It’s rare that a new car is met with what appears to be apathy from its own manufacturer. Sure, Honda’s engineers were reportedly ashamed of the company’s first EV prototype attempt, but that isn’t the same as simply giving the bare minimum of bothers.
Mini is celebrating, I think, something about its crossover offering by releasing a special edition model called the Mini Cooper S Countryman ALL4 Uncharted Edition that its publicity team simply couldn’t care less about. Don’t believe me? Here’s the entire global press release, so you can be the judge:
When used on sand, the MINI Cooper S Countryman ALL 4 can demonstrate its maximum traction and driving stability in every corner. The Uncharted Edition underlines the exclusive characteristics of the untamed adventurer. The MINI Cooper S Countryman ALL4 feels at home off the beaten track with its powerful engine and all-wheel drive. The 131 kW/178 hp four-cylinder engine with MINI TwinPower Turbo technology ensures brand-specific, sporty driving fun.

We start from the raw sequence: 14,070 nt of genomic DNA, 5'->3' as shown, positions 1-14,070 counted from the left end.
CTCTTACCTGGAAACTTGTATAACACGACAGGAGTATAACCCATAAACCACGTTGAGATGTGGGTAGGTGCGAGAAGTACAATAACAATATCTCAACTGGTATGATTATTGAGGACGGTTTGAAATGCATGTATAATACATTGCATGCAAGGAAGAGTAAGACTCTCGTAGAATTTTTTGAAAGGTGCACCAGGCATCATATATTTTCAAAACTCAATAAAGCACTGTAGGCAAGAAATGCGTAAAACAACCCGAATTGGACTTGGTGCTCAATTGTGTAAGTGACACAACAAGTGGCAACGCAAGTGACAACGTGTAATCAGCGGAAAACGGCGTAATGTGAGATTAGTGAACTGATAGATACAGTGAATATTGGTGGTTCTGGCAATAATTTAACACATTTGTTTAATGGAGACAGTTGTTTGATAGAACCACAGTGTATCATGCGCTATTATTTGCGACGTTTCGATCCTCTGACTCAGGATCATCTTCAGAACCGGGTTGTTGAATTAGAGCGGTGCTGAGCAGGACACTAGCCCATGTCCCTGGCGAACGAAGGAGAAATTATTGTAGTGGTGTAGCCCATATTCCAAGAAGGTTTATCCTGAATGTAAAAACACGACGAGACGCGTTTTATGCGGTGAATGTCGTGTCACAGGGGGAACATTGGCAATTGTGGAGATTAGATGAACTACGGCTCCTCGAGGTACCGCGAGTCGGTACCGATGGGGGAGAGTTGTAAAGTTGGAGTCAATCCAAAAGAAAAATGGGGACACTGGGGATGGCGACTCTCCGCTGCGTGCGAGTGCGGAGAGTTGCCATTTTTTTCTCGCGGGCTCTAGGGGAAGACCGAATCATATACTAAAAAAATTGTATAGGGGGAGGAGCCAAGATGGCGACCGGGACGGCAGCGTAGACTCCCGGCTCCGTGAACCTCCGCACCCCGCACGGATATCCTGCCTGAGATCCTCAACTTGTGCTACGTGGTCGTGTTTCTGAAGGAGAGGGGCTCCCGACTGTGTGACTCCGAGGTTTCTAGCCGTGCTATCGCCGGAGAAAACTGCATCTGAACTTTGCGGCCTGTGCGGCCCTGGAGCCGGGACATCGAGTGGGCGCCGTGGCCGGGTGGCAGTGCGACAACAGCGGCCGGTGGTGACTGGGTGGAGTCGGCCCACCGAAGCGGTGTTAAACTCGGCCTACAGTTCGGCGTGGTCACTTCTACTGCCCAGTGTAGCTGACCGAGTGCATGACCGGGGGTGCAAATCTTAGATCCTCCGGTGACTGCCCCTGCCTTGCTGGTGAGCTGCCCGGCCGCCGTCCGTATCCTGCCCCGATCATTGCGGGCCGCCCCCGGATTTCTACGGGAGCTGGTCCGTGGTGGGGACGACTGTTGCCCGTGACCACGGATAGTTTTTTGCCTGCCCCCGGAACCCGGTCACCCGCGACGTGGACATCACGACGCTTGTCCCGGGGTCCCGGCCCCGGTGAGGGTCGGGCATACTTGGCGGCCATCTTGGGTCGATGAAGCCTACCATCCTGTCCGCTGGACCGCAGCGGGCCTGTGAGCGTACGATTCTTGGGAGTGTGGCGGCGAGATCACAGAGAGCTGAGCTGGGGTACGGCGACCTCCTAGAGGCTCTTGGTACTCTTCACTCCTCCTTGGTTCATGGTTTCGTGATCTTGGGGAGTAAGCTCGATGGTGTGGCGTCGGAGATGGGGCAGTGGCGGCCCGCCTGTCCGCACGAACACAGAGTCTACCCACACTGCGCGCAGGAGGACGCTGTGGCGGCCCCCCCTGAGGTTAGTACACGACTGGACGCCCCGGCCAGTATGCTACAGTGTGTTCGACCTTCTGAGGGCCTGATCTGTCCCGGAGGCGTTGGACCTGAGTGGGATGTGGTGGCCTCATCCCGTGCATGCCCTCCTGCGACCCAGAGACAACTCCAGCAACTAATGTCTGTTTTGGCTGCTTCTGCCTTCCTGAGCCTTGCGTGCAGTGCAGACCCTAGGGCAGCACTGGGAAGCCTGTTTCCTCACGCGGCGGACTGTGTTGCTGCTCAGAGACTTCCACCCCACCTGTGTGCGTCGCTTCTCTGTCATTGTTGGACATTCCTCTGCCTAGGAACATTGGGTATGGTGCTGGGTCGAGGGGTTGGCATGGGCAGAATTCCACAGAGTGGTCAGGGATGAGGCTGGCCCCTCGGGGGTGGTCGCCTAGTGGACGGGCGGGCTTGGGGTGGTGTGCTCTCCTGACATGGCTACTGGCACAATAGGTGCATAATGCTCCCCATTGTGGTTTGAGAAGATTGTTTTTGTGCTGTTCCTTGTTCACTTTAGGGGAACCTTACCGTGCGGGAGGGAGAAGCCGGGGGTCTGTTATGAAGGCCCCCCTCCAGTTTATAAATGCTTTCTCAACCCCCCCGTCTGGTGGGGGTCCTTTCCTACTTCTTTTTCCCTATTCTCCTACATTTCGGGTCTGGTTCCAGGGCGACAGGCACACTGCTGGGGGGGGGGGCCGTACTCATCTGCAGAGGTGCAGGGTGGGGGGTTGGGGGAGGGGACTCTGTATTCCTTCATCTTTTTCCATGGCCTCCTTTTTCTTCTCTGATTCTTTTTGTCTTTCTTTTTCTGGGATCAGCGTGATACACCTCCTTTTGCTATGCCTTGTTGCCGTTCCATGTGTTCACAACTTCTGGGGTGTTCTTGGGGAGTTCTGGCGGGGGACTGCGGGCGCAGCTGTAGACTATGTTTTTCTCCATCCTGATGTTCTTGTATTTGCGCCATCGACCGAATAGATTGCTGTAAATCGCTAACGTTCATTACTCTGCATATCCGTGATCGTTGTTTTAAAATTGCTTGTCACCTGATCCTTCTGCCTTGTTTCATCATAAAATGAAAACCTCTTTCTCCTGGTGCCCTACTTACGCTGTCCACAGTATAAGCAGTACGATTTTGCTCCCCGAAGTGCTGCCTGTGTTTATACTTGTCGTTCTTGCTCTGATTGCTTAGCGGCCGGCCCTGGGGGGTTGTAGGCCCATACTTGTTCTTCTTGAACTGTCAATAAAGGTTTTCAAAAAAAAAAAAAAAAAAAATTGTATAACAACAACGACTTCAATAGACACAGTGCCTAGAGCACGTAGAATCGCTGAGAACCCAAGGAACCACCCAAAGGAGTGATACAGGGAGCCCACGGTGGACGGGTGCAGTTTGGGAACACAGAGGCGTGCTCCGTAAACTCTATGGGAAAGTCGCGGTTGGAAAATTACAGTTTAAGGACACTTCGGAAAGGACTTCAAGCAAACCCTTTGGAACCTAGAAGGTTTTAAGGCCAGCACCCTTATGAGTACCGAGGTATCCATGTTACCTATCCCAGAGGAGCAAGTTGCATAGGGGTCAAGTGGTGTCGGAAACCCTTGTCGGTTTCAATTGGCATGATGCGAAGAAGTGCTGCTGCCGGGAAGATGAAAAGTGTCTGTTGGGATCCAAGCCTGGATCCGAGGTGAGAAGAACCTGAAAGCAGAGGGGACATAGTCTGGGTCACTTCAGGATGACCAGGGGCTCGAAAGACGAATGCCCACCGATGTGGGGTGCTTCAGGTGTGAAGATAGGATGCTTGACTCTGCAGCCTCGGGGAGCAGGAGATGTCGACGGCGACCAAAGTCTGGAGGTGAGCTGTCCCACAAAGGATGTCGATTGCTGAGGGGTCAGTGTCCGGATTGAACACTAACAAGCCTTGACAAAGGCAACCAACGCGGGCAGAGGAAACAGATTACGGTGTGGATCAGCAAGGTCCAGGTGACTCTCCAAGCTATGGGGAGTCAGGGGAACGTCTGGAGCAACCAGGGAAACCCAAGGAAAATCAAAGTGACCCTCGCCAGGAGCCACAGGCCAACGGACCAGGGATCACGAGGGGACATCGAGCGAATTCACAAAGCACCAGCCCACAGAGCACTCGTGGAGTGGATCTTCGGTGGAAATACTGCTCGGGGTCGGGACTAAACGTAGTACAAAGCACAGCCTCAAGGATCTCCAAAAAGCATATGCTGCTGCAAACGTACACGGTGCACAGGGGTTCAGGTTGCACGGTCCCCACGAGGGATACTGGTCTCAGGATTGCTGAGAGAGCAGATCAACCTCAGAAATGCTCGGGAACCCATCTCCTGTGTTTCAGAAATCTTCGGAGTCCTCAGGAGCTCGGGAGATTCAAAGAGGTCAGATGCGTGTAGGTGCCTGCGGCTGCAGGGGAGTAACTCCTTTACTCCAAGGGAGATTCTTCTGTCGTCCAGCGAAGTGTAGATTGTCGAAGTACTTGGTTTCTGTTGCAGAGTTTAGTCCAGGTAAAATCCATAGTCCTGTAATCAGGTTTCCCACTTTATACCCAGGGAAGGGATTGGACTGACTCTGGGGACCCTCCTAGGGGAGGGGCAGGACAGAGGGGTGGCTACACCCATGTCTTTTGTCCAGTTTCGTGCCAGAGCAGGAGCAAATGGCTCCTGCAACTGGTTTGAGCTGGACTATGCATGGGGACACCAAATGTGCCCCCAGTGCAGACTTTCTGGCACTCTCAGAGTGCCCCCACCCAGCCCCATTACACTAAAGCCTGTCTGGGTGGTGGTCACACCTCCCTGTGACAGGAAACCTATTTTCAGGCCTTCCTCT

To expend precisely one paragraph on a striking new special edition without any mention of what makes it special seems like some mixture of laziness and carelessness. It’s got all-terrains and an orange stripe and repeating print on the side trims like a set of swim trunks from 2013; come on, guys.